The Road Forward for the GOP

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Political Commentary

The silver lining around the cloud that was the Republican failure this November (after all, it wasn’t so much the person as the party many of us were rooting for) is that we now have a chance to pull back and take a good hard look at what went wrong over the last decade or so in the party that has caused this massive shift to the left, particularly among young voters.

Party leaders are already getting together to discuss the future of the GOP, so I thought maybe some of us party grassroots folk should do the same. Here’s my take on what happened, and what needs to happen as we move forward.




At the helm of this sinking ship is the word “irrelevant.” The mainstream media and late-night comedians did a great job labelling Bush, Cheney, and the rest of the party as old and greedy white men who care little about you except for your money and your vote. They branded Republicans as being the party of Washington corruption, and Democrats the party of the people. And so we chose the oldest, whitest, and most expired Washington insider we could to go up against Obama – a fresh face who clearly communicated a message of change and renewal. True, it’s silly – that age and experience should be a bad thing – but it does reveal how out of touch party leaders have been with the up-and-comers. 18-25 year olds have known only ONE Republican president, and they barely remember the Clinton years. McCain’s campaign ignored this generation and its needs. It’s not that Republicans have nothing to say to them, they’re just not saying it… or they’re not doing so effectively.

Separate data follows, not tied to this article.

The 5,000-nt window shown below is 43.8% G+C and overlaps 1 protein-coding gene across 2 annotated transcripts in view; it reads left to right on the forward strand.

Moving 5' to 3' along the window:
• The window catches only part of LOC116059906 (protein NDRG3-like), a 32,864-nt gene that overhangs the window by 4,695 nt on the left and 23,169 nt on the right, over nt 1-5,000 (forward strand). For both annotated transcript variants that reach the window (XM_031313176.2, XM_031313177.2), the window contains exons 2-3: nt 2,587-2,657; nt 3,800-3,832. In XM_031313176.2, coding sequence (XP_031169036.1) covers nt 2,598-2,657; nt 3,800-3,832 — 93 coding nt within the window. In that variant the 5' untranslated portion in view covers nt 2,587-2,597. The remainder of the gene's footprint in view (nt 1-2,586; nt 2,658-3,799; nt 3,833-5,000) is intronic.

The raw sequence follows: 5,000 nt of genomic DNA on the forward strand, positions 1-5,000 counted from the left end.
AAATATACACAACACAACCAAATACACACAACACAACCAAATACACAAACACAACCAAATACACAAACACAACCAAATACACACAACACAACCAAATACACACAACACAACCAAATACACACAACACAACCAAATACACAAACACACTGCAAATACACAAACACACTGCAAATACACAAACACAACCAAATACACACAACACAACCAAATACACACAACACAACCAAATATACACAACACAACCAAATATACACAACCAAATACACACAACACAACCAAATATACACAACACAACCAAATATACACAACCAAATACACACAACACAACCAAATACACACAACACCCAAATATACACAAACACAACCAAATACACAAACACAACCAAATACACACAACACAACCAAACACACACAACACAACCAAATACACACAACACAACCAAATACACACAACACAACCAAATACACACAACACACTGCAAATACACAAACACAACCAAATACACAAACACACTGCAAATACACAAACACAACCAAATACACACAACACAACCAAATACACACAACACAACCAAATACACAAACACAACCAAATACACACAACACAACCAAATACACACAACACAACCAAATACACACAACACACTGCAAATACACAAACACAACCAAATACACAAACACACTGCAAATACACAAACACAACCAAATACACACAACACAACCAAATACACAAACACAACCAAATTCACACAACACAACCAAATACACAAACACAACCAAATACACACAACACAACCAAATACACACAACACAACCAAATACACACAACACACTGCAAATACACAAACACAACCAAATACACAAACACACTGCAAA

As a candidate, McCain was a horrible choice in the first place. Aside from the aforementioned reasons, he ran as a fiscally moderate and socially conservative. What we needed was someone to actually represent small government, not wait until a plumber in the hand-shake line finally challenges Obama on the issue of high taxes. Obama got off way too easy because Republicans were not strong enough on their principles to put his ideas to the fire. And while I myself am socially conservative, I believe that by putting social conservative issues on the forefront of the party platform we have alienated many people who believe in small government and individual responsibility, but who are still undecided, or slightly left, on social issues. We can still be the party that supports family values, without making that the core of our objectives. The message of liberty is drowned out by the calls for censorship and restraint. People are looking to the party that offers real solutions to real problems.